"I thought we did just fine in the preseason. I though we performed up to expectations and maybe even a little bit better considering how young we are. We have three freshmen who play a lot. We are very much a sophomore-freshmen dominated team. We have only one senior in Michelle Cashen. She has done a real good job for us but she is it. She is all we have in our senior class. I was just fine with how the preseason went. We are concerned. Hayden has been out for the last four games. There was a player in the Florida State game who took a really cheap shot at her. We're not happy about it. She has been out since that game. At this point, we are still evaluating and we're not sure when we will have her back. I think it is very much a day-by-day thing as concussions are. She is a very talented player. She is an impact kind of freshman, so we are anxious to get her back. Everybody else is in pretty good shape.
On how good Princeton looks:
"I have only been in the Ivy League, this is starting my seventh year. I don't have the sense of the history as much as Chris at Dartmouth, Kathy at Harvard or Jean at Brown do. They have been in the league a really long time. I think there have been some dominant, great Ivy League teams. I can remember when I first got in the league how impressed I was with that Dartmouth team that almost beat Rutgers. This Princeton team is just at a different level. Because I sit on the committee and I have a chance to sell them, it's an easy sell because I really do think they are that good. It is the talent that they have combined with how hard they play and their toughness. You see them as being this team that has all these people who can score the ball and these star-power-type players, but I think what makes them good is that defense. They play very good defense and they take charges and they sell charges. They are very good at being in the right place. They value every possession. They don't beat themselves. They hit open shots. They do all the things that great teams do. This is the third year that they have been the dominant power in the league, and because they have had that good young class that is maturing into being seniors and I think they are going to keep going because they have recruited very well. I think a lot of us in this league have recruited very well. We're excited about the class that we have coming in next year, and Harvard is really excited about the players they've got. I think everybody, but that's because the league is getting better. Princeton can play with anybody in the country. I think maybe Baylor is really good. They're unbelievable. I'm sure Baylor and UConn, that's a different category, but they can play with anybody else. They have the talent. They have the game plan. When you can play that well together and have that much ability at every position, you're going to be good. They're chemistry is great. Even though I want to beat them badly, and there is no love lost between Princeton and Yale, necessarily, I still point Princeton out often to my players as, "if we want to catch these guys, you have to understand this is what they do and this is what we have to do." We recognize that they deserve to be where they are.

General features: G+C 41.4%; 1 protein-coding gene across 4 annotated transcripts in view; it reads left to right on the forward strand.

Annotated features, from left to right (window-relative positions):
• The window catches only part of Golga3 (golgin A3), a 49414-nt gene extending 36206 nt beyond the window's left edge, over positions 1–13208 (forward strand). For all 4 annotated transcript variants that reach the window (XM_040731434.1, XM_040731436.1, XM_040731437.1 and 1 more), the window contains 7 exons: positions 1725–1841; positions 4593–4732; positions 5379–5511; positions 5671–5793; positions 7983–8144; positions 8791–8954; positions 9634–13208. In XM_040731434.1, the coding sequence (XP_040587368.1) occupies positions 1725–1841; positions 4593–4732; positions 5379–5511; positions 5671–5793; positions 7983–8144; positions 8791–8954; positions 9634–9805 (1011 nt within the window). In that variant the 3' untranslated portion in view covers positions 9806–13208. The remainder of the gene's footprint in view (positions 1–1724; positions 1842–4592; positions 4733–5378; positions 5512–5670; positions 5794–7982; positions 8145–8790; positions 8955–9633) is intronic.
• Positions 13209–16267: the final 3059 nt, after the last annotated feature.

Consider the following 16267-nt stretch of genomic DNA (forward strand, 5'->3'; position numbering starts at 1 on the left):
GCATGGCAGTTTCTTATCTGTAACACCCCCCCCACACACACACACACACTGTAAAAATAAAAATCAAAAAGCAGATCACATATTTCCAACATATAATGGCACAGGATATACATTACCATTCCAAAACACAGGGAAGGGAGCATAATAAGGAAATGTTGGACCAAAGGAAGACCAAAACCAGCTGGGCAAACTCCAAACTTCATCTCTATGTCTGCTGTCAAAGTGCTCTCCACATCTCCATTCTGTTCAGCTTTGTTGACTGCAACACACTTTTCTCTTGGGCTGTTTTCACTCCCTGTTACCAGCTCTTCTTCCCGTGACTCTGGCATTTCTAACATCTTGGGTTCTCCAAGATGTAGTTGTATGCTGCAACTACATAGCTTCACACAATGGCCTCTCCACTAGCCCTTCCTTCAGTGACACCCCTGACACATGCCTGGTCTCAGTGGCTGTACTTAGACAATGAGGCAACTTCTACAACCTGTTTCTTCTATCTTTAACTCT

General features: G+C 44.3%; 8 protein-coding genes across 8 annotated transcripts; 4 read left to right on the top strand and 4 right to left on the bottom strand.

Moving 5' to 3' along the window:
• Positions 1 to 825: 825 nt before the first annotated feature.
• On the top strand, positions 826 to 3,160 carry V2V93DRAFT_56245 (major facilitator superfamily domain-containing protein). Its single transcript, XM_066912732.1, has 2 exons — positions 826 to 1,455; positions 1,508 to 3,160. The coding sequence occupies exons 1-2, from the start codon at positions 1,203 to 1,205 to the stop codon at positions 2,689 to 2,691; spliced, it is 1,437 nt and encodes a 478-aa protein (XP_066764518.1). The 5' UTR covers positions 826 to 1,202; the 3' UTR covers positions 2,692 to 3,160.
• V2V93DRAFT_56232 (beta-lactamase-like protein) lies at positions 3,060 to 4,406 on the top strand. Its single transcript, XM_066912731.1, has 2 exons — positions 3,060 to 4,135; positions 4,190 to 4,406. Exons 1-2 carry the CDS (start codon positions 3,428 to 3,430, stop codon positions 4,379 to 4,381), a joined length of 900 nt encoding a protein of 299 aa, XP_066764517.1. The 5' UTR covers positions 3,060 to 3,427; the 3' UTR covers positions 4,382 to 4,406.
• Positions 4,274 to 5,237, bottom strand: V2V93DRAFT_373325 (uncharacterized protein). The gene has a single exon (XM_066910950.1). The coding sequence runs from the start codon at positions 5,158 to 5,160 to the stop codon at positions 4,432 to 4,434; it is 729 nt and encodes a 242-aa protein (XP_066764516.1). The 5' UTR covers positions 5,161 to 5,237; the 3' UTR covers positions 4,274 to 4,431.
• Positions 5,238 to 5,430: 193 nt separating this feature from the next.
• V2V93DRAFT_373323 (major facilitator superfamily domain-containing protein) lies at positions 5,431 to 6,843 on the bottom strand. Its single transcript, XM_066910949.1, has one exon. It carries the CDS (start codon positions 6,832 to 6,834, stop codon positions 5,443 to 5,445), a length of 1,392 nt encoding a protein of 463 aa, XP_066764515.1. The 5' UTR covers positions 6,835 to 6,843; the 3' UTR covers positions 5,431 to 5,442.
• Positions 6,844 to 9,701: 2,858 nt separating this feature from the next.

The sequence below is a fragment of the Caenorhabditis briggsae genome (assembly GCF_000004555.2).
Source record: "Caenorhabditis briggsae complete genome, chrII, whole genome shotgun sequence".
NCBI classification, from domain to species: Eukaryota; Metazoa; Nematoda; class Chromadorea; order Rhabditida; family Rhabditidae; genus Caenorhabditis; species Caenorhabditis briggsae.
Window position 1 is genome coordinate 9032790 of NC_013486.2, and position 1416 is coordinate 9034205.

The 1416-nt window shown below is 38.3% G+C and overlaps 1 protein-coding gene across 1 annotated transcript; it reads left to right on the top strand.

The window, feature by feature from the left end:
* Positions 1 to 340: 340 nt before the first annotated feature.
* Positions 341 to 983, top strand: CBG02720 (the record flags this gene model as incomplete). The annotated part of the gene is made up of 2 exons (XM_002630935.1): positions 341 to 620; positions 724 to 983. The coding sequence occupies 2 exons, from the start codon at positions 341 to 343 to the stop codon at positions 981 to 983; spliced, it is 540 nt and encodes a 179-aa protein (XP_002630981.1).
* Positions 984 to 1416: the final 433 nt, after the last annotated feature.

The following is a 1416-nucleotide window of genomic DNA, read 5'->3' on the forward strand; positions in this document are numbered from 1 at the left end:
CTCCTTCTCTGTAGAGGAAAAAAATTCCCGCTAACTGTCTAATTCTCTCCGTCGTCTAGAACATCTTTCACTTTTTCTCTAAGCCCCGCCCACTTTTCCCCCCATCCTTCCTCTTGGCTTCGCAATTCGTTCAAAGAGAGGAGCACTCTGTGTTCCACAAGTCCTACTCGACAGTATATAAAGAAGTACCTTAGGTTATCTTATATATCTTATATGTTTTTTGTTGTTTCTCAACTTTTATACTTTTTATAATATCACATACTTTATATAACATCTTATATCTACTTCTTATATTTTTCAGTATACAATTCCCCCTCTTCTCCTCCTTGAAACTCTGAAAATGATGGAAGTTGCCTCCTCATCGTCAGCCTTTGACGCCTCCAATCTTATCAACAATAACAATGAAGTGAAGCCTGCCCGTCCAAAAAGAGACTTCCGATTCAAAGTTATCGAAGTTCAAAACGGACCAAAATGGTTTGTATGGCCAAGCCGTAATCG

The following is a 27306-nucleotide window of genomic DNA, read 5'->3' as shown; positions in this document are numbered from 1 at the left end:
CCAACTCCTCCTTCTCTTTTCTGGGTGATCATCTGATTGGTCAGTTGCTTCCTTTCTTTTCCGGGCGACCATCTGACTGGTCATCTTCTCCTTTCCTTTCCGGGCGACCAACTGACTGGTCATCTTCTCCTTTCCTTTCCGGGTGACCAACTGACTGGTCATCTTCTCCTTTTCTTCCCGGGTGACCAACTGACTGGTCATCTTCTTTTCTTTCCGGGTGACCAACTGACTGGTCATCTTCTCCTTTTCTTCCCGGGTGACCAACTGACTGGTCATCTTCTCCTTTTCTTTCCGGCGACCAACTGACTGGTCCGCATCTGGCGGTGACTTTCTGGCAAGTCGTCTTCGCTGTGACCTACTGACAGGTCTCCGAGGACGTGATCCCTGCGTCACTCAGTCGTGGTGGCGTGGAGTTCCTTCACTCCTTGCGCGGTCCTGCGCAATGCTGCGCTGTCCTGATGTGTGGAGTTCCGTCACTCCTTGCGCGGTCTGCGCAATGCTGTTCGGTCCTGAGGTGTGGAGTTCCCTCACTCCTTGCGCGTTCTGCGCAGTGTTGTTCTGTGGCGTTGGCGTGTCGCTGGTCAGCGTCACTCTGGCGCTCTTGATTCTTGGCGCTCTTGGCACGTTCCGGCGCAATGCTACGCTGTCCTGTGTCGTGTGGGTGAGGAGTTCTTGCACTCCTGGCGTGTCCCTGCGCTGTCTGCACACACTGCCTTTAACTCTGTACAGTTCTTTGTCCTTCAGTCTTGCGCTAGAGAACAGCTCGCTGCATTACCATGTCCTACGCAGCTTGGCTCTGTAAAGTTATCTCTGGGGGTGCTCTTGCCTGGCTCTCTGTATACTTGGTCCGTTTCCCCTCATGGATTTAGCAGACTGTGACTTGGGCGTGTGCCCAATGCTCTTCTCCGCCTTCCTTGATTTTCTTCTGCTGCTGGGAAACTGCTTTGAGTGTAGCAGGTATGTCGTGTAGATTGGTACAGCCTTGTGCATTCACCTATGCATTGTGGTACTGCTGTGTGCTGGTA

On the Ivy League's RPI being at No. 11 of 33 conferences (according to RPIRatings.com):
"I think the fact that the league overall has performed so well will help Princeton just to sort of legitimize if they are able to have the same type of success within the conference (this year). I think it is going to be more legitimate than ever because the league is so much stronger. I think Harvard getting a big win over St. John's and any time one of the Ivy League teams is able to get a big upset, people have to pay attention to that. You've got to look at the RPI and how impressive that is. I think people are starting to (take notice), at least on the East Coast. I coached a long time in the west coast and we really were kind of clueless about what goes on in the East Coast, and I think everybody on the East Coast is a little clueless about what goes on in the West Coast. But I think on the East Coast everybody knows that Princeton is the real deal. We will just keep pushing. I thought they got a really strong seed (#12) last year. We'll see if they can do even better this year. Right now, we're all trying to win the Ivy League so nobody is going to give it to them.
On the play of Megan Vasquez this season:
"Megan gets better every year. The thing about her game is she's got a big-time body. A lot of times in the Ivy League, we have to give up inches and pounds. She is strong. She has got great size for a guard. She has the ability to finish and make shots because of her strength combined with her skill. I think our guard play this year is better than it was a year ago. When and if we get Hayden back, that will boost us up even more. That is part of the reason why we are able to play a faster game because our guard play is better. We are not quite as solid in the post as we were in losing Mady Gobrecht from last year, but we are better at guard. Everybody will tell you that it is a guard's game. So I think we are little better than we were a year ago and Megan is a big part of that with her improvement and what a force she is in the back court.
Report filed by Jon Erickson Jr., Yale Sports Publicity